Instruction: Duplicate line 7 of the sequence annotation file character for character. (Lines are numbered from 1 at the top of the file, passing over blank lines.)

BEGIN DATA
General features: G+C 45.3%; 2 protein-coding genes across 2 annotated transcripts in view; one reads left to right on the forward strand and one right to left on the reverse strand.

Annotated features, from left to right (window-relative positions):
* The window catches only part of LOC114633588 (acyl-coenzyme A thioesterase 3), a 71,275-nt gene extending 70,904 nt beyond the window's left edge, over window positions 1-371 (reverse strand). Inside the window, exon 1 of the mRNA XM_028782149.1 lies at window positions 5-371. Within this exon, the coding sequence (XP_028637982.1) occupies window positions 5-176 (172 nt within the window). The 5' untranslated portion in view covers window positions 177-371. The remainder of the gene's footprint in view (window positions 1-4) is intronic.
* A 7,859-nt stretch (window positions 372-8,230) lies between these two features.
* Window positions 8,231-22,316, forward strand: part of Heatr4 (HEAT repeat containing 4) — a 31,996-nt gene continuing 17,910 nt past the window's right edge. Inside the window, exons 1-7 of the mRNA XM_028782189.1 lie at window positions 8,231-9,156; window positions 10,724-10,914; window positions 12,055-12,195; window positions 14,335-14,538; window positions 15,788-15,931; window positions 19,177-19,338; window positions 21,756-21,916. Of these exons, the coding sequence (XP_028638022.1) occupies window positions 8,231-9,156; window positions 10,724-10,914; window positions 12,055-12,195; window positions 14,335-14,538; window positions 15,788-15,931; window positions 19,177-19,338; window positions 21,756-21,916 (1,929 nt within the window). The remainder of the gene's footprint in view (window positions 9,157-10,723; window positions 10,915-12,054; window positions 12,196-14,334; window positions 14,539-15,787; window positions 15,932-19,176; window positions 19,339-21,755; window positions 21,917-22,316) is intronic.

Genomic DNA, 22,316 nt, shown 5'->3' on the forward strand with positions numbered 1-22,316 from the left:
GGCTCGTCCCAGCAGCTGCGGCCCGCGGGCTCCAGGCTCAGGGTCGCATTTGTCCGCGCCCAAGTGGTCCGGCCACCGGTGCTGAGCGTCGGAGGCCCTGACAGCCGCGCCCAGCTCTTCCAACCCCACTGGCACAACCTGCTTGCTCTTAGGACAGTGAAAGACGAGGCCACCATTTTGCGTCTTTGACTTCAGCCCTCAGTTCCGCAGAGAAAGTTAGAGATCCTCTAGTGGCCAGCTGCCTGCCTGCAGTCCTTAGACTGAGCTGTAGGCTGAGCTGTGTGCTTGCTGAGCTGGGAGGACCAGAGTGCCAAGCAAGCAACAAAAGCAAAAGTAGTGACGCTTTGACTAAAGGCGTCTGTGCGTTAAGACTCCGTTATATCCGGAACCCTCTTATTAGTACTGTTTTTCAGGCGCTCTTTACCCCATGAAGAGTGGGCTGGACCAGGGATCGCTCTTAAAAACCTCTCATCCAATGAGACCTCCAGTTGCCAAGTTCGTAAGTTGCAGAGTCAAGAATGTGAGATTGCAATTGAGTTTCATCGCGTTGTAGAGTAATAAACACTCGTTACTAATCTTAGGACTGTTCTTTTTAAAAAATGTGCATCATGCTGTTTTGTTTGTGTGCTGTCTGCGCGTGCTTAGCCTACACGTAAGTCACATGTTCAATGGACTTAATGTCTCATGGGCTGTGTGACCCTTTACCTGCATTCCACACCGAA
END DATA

GGCTCGTCCCAGCAGCTGCGGCCCGCGGGCTCCAGGCTCAGGGTCGCATTTGTCCGCGCCCAAGTGGTCCGGCCACCGGTGCTGAGCGTCGGAGGCCCTGACAGCCGCGCCCAGCTCTTCCAACCCCACTGGCACAACCTGCTTGCTCTTAGGACAGTGAAAGACGAGGCCACCATTTTGCGTCTTTGACTTCAGCCCTCAGTTCCGCAGAGAAAGTTAGAGATCCTCTAGTGGCCAGCTGCCTGCCTGCAGTCCTTAGACTGAGCTGTAGGCTGAGCTGTGTGCTTGCTGAGCTGGGAGGACCAGAGTGCCAAGCAAGCAACAAAAGCAAAAGTAGTGACGCTTTGACTAAAGGCGTCTGTGCGTTAAGACTCCGTTATATCCGGAACCCTCTTATTAGTACTGTTTTTCAGGCGCTCTTTACCCCATGAAGAGTGGGCTGGACCAGGGATCGCTCTTAAAAACCTCTCATCCAATGAGACCTCCAGTTGCCAAGTTCGTAAGTTGCAGAGTCAAGAATGTGAGATTGCAATTGAGTTTCATCGCGTTGTAGAGTAATAAACACTCGTTACTAATCTTAGGACTGTTCTTTTTAAAAAATGTGCATCATGCTGTTTTGTTTGTGTGCTGTCTGCGCGTGCTTAGCCTACACGTAAGTCACATGTTCAATGGACTTAATGTCTCATGGGCTGTGTGACCCTTTACCTGCATTCCACACCGAA